Q: I can’t keep my CV under two pages. Everything I read suggests it should be maximum two pages. I have had a lot of jobs. I’m afraid to leave any of them out in case I end up mentioning a job in an interview, causing the interviewer to think I am hiding something. Thoughts? (LL, email)
A: Your question reflects a defensive mind-set not uncommon among job-seekers.
You’re coming to the process with a fear of being caught out. You’re seeing employer as adversary and that’s a bad place to start.
Yes, I believe all previous roles – unless they are miniscule or you a contract/freelance worker – should be listed in the CV. But you must learn to be selective in the detail you give: or else you will obscure the most relevant items.
For relevant roles, give detail of duties, achievements, and so on: for irrelevant ones, just list the job title, dates and employer, and move on.
So how might you identify the best stuff?
Ask yourself this question: if there was only one job you could tell the potential employer about, what would that job be? That one must be included in full detail.
Then ask if there was only one other job to tell the potential employer about, what would that be? Give that almost as much detail.
And work down through your career, giving fewer details in each instance, and you should arrive at the ‘job title and employer name only’ point after four or five jobs.
It can be done. I have seen some very experienced people trade on a one-page CV. Remember a CV exists not to trace every twist and turn of your life, but to sell you to the employer – think quality, not quantity.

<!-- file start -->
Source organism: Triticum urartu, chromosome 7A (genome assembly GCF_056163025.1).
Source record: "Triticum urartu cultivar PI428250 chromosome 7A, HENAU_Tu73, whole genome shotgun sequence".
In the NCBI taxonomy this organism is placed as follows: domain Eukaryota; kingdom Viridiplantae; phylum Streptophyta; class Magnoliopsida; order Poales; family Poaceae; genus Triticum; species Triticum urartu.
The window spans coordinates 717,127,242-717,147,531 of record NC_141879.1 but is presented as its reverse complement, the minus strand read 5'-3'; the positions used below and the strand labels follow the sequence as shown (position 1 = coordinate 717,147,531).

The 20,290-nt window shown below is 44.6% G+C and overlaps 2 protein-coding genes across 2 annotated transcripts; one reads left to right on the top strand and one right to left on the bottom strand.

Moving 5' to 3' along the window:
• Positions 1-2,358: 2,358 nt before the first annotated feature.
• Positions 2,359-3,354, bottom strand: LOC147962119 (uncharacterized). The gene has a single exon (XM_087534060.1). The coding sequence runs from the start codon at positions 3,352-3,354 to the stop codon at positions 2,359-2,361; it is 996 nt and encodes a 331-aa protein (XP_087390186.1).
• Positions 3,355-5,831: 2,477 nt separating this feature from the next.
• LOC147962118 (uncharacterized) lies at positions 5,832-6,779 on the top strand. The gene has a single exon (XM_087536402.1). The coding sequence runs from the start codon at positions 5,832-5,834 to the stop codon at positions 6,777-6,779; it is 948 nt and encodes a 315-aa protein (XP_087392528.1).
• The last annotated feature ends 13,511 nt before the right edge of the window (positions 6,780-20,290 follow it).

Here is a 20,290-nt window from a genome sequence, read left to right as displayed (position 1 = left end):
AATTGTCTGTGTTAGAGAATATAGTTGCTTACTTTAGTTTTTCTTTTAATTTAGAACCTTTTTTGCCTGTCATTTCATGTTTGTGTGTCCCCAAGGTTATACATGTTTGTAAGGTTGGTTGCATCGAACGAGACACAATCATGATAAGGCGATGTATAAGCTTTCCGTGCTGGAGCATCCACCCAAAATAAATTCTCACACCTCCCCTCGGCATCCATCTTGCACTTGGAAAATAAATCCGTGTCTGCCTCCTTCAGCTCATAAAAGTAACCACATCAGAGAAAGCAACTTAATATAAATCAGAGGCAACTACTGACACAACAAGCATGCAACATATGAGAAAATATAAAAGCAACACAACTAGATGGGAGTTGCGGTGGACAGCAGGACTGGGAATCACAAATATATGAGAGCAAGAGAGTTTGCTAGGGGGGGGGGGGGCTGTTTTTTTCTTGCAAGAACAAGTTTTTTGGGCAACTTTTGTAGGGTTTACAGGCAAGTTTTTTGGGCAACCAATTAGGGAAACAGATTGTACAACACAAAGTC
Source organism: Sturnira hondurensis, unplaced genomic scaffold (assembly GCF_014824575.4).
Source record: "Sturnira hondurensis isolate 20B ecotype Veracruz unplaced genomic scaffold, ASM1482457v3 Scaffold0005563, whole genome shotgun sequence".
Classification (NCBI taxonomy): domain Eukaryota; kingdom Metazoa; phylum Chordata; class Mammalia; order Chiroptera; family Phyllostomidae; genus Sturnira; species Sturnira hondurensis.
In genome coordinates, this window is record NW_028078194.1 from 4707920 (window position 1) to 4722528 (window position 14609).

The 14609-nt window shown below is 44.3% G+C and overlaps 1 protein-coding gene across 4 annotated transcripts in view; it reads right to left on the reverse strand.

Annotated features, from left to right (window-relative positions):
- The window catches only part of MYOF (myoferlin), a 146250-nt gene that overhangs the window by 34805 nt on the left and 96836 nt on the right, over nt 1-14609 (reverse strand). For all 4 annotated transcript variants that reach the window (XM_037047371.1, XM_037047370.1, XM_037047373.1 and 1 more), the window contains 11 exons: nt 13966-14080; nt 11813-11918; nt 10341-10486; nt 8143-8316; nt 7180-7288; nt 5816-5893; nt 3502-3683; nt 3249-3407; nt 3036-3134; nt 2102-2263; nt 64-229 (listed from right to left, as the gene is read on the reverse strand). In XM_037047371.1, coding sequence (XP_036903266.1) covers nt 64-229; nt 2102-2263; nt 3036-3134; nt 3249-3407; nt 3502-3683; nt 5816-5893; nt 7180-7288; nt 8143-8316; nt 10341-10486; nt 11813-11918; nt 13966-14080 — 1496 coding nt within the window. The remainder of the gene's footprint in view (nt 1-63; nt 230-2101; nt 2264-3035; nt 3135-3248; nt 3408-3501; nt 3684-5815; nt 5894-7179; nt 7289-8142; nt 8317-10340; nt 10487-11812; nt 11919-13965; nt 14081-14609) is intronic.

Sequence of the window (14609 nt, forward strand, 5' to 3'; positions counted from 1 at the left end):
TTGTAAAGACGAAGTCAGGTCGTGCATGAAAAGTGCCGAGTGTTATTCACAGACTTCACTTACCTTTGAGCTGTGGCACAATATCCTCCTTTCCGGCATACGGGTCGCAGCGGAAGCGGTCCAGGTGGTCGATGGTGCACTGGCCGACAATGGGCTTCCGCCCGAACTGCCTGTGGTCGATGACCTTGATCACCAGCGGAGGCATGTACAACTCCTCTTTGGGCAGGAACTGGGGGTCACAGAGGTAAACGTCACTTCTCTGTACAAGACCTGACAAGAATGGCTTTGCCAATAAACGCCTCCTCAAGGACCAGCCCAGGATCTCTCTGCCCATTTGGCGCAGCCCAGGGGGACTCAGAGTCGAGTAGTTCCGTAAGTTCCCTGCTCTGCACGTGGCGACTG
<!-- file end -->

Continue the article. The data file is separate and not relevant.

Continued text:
I feel I’m too old to get a job
Q: I’ve just been made redundant. I’m age 56 and honestly believe no-one will employ me again. My technology skills are poor and no company will pick me ahead of all the hot young things out there. Do you have any crumbs of consolation? (OK, email).
A: To borrow and rework a phrase from the political arena, you are where you are. Very few people of any age are having a dandy time in the jobs market. It is important to retain your self-belief – and to know where you bring value.
What can you bring to a company? In your case, the answer might include experience, maturity, an understanding of how the world works, and the fact that you are likely to remain in your current physical location (i.e. you’re not a flight risk).
In terms of skills, what have you got? Don’t focus too much on what you haven’t got. Put your skills down on paper. You may struggle to identify transferrable skills (i.e. skills that translate from one sector to another) so a friend or family member might be able to help with those.
Put it all together in a good CV.
Then, start networking. You must know a great number of people from your work experience to date. Email people, call them, meet them – tell them you’re looking for work, give them your CV, and emphasise to them what you can bring to an organisation. Ask them to keep an eye out for you. You might be surprised how many people try to help out when they’re asked.
I feel those two steps would be a good start for you. The onus lies with you, so seize the initiative and start moving.